But the OWS homepage's calendar for this past week has mostly been a mixture of assemblies and events focused on what I see as secondary grievances of the movement; without getting specific, outcries that are more social in nature than economic (if we consider the economic disparity between the 99% and the 1% to be the “core” issue, at least in the sense of originality, of the movement). It seems to me like the movement has decided that it can take a week to build support, continuing a process of outreach and inclusion, instead of forging ahead with more large-scale protests like the Times Square Occupation Party.
I believe this is a mistake. That’s not to say that I don’t sympathize with the “peripheral” issues of OWS (quite the contrary) - nor do I think that the movement, in the long run, can’t support protests that are social in nature as opposed to economic. But now, in the admittedly-still-early days of the movement, what OWS needs is momentum. Momentum is how OWS will continue “gaining traction”.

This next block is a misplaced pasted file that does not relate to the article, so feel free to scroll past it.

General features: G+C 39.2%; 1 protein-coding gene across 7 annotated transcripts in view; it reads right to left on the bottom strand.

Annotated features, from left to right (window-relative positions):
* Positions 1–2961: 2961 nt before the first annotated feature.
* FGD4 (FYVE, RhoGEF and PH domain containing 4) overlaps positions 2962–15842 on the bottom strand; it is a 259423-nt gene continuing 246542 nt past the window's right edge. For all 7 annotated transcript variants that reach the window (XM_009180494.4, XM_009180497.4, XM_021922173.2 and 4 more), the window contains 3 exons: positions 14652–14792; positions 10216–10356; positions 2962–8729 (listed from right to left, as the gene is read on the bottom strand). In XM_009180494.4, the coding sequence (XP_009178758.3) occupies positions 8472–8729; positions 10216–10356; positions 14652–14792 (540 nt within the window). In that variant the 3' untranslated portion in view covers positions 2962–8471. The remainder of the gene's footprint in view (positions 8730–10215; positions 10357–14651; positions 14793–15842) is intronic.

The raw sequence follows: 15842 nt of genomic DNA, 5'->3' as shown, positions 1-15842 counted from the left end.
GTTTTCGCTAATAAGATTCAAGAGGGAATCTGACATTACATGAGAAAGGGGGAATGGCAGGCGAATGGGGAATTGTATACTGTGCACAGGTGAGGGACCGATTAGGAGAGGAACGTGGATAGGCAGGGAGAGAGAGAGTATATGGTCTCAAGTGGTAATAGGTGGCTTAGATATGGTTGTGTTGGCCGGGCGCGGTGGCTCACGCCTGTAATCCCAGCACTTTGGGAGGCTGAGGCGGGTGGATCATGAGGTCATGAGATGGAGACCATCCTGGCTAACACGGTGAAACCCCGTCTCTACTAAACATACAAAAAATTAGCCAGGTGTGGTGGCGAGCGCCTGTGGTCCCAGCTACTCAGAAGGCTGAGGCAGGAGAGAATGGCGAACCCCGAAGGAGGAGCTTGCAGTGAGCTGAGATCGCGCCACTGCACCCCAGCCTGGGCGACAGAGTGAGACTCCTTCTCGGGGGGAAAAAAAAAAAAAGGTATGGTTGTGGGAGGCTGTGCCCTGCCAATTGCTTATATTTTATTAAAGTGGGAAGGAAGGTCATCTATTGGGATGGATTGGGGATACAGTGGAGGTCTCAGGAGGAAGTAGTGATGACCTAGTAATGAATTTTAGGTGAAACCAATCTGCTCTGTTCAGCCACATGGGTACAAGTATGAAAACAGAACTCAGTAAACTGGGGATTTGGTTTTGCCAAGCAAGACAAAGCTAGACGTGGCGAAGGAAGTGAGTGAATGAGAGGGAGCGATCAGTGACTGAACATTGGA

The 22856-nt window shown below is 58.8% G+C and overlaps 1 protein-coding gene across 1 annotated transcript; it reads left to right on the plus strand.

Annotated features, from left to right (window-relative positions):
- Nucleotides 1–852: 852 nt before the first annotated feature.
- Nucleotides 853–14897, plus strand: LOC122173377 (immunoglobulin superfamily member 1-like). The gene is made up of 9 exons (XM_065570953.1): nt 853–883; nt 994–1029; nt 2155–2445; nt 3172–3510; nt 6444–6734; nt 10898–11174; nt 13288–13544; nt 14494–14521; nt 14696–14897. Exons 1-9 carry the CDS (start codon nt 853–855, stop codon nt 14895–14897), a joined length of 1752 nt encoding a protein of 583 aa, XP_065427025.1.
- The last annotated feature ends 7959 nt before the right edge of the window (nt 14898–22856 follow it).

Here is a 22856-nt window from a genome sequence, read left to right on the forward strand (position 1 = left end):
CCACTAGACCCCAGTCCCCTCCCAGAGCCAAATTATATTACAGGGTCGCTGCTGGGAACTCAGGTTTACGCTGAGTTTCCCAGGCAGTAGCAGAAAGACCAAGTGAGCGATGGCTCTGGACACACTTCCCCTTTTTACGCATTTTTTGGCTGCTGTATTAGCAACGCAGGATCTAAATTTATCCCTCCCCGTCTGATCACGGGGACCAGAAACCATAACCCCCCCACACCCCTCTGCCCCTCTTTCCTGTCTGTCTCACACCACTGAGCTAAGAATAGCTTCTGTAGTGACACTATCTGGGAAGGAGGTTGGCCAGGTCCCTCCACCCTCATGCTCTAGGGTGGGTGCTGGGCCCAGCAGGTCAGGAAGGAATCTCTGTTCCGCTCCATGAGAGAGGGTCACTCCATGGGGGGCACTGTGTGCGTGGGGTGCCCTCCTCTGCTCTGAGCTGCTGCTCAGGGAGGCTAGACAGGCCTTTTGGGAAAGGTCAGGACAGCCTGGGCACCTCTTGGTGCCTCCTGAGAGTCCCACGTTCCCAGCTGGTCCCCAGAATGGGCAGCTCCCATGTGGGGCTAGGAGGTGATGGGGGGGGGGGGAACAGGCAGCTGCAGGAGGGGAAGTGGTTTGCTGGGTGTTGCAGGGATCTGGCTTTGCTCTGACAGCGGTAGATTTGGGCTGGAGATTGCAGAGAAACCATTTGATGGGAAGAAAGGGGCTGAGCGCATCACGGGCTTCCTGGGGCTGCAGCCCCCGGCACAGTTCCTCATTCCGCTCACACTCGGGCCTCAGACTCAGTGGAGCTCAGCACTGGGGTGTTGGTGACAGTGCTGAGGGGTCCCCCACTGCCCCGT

So, today, I’m writing in that spirit. And to that end, I’ll throw out a few more links - and perhaps, in doing so, disprove the claim I made in my introductory paragraph. Check ‘em out: 1. Keith Boykin’s informative HuffPost article, “Everything The Media Told You About Occupy Wall Street Is Wrong” 2. A short video from the Transit Worker’s Union, meant, I think, to both advertise and support the movement 3. A NYTimes “roundup" of what’s been happening, in both the physical and literary worlds, in the past 36 hours or so
In which it turns out that I AM what democracy looks like
(Apologies, but not really, for the long post. Also sorry that I’m not posting any of the pictures I took today; turns out my smartphone has a dumb camera.)
As many people already know, today was a big day for the Occupy Wall Street movement. People closed their accounts at Citibank (and got arrested for trespassing), people got together and protested (and got arrested and/or beaten for it), people generally made a big fuss all over the city, and internationally.